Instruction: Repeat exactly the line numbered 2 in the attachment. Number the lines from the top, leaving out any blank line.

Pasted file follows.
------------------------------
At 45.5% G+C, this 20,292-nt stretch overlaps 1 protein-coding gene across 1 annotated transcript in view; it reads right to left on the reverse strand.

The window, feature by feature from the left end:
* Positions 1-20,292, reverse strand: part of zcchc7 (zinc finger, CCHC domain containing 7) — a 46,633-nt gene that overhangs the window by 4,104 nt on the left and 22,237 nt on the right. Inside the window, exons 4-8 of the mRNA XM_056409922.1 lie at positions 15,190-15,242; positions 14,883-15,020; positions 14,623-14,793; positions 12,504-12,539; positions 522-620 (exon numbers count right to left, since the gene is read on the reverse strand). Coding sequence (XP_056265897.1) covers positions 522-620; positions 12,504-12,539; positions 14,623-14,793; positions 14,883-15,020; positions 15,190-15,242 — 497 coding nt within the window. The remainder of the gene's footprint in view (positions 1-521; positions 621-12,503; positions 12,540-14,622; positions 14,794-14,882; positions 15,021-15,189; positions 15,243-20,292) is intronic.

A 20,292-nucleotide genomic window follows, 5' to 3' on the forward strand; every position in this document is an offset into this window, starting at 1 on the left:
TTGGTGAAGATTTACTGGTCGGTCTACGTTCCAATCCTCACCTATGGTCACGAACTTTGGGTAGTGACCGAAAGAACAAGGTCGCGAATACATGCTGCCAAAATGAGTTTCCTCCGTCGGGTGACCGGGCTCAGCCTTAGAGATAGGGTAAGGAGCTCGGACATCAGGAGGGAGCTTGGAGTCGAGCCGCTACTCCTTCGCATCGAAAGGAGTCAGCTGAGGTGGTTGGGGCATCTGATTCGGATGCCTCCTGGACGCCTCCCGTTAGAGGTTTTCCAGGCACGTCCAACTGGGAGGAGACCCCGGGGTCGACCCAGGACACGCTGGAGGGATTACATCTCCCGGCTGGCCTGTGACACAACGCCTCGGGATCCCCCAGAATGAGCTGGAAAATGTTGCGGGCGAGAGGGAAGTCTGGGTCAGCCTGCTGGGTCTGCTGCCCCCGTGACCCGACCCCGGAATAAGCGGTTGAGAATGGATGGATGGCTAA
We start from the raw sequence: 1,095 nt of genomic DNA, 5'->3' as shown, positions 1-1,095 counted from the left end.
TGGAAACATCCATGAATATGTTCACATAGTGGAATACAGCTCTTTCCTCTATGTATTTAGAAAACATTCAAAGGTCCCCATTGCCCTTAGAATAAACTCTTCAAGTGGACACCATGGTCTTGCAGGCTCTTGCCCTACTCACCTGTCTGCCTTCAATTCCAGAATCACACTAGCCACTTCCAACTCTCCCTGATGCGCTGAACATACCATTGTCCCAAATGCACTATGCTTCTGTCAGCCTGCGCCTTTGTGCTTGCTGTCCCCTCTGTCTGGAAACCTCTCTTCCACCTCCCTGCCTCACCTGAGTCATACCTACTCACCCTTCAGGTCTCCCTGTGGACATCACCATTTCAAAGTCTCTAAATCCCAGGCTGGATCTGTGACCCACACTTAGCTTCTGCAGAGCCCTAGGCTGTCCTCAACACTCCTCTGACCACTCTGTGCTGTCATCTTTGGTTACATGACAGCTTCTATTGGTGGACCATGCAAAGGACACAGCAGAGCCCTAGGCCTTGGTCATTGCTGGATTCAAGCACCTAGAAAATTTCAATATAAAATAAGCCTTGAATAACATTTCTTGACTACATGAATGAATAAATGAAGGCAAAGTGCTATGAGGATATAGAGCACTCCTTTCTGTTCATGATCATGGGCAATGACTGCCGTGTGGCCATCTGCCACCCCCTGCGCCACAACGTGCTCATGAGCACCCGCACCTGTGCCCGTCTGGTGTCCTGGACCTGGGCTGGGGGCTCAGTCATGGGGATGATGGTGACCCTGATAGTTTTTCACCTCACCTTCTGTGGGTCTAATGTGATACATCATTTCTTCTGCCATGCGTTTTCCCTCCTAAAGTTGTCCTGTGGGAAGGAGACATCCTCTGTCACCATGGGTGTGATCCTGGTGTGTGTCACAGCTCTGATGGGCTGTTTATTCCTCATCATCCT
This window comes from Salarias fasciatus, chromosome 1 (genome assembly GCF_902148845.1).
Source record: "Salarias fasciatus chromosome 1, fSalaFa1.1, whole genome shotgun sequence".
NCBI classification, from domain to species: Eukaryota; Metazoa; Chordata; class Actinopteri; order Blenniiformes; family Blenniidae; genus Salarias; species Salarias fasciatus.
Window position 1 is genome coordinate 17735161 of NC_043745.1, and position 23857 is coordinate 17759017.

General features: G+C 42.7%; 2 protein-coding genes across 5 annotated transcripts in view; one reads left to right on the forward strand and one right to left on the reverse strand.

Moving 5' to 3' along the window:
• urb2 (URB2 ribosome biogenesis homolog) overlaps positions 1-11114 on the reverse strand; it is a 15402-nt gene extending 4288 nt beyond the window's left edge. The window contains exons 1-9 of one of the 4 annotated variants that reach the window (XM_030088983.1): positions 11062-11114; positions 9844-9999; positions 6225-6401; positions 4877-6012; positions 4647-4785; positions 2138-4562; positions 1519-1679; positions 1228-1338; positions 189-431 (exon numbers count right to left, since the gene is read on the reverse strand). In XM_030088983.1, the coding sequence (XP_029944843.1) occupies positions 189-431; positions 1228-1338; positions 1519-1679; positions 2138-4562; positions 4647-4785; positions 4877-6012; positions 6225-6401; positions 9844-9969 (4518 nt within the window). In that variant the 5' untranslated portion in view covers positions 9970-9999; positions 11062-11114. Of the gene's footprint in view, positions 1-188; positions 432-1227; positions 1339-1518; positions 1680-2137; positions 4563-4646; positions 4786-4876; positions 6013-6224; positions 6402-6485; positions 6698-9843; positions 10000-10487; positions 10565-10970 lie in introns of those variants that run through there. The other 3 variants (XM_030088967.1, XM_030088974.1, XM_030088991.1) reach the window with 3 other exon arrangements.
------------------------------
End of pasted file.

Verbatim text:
The window, feature by feature from the left end: